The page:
By Annika Tomlin
ASU senior Austin Davis released a three-song jazz poetry EP with the guitar accompaniment of musician Joe Allie to all streaming services on July 30.
“Originally I started writing these poems because I was experiencing a lot of difficult stuff,” says Davis, who called the collection “Street Sorrows.”
“I was seeing a lot of violence. I was seeing a lot of pain and suffering,” Davis says. “I’ve been with people during heat strokes and overdoses and it’s hard. I started writing poetry as a coping mechanism I think.”
Davis started his outreach program AZ Hugs for the Houseless through the Arizona Jews for Justice last March. Through his initiative, he and a group of volunteers regularly distribute water, food and other items to people in the homeless community.
Proceeds from the sale of the album “Street Sorrows” will go directly to the initiative to help continue the work that it does.
“Our big focus of our project is trying to show people that they are not alone on the streets,” Davis says. “We go out and we have three to five community events every week and we service people in Phoenix, Tempe, Mesa and Apache Junction and all over the Valley.
“We started out by bringing people these care packs and water bottles and masks, but it has grown from there.”
Davis notes that he has given rides for people to see family members and to enter rehab as well as simply providing a shoulder to cry on.
“We bring people special requests like musical instruments and art supplies, people’s favorite meals and their favorite food and stuff like that,” Davis says. “It’s just a huge community effort.”
Davis and Allie previously collaborated at another show where Davis spoke his poetry and Allie companied with jazz music.
“I think (jazz and poetry) complement each other and I think jazz brings out the parts of poetry that you maybe wouldn’t have seen, and poetry brings out parts of jazz,” Davis says. “That’s how I was introduced to Joe and we just kind of had an awesome connection and really cool artistic chemistry during that show.”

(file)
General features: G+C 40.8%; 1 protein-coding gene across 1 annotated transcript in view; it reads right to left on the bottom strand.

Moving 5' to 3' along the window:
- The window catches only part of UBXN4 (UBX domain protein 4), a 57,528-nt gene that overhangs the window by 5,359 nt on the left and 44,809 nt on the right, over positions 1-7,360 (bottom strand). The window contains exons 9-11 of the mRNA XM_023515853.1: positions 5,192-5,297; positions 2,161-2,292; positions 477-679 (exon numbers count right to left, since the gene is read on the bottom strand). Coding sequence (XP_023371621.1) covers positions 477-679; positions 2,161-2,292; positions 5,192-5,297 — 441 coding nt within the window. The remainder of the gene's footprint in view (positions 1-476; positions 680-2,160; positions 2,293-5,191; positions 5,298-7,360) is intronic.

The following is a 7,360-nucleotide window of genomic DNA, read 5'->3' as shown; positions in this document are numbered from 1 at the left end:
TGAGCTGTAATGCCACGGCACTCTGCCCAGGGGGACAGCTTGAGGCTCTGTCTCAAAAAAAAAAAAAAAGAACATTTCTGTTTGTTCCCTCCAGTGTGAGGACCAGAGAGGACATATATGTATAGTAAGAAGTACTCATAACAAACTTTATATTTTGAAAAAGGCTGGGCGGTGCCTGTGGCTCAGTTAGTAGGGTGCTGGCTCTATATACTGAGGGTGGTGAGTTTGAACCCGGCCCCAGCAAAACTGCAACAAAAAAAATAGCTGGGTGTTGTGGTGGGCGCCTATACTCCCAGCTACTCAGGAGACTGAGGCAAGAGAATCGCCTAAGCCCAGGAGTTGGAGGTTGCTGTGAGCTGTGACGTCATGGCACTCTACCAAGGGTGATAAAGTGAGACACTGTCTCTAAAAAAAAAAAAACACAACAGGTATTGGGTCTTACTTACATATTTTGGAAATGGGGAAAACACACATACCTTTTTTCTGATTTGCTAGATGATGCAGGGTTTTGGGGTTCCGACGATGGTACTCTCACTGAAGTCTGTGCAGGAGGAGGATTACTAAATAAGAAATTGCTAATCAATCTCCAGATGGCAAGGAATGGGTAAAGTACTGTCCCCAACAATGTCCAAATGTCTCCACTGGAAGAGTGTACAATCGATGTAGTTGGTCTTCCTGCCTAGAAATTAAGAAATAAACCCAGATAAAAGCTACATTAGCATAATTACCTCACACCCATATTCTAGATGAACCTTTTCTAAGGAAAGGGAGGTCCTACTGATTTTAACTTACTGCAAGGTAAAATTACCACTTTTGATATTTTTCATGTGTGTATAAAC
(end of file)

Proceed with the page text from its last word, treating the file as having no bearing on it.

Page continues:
“Street Sorrows” will feature Allie playing guitar, although the 15-year musician can also play drums, bass, piano and trumpet.
“Jazz is just the most recent style I have studied,” Allie says. “I was a metalhead first and then picked up other styles along the way like funk, blues, country even bossa nova.
“I will definitely be working with Austin again. This project happened very smoothly, and Austin is just a down-to-earth human being.”
When Davis is not in the works planning an album debut performance with Allie, he is regularly volunteering his time for his initiative AZ Hugs for the Houseless.
Davis hopes that his future album show will include donations from the community such as cases of water or hygiene products as well as invite other local bands and performers to create a larger event.
“Through doing this work I have seen a lot of beautiful stuff but also a lot of pretty heartbreaking things as well,” Davis says. “I’ve been with people during overdoses, violent situations. People have broken down in my arms and cried.
“People have told me that they want to kill themselves. I’ve been with people during a lot of mental health crises. It’s just been a lot of emotions. With these poems, these songs my whole goal is just to show people that the unsheltered are human just as well and they deserve just as much respect and care as anyone else. I hope to kind of break down some of these stigmas around homelessness, you know, that everyone is violent or an addict…. Homelessness can happen to anyone. Most people are on the streets because of unforeseen circumstances like a huge medical bill or losing your job.”
Each of the three songs on the album revolve around “a specific person or people and specific events and experiences” that Davis has had with people.
“Some advice I would give to people around the unsheltered is that there are ways to be their friend through their day-to-day life,” Davis says. “I think it is really critical right now that we keep some frozen water bottles with us as part of our daily routine and give them to people out on the streets because the heat is killing a lot of people.
“I am with people almost every day that are experiencing heat exhaustion and heat stroke and it’s terrifying. I think that if we all carried a couple bottles of water with us and gave them out on our way to work, or going to the bar or a friend’s house, that could save lives.”
For more information about AZ Hugs for the Houseless, follow on Instagram @azhugs. CT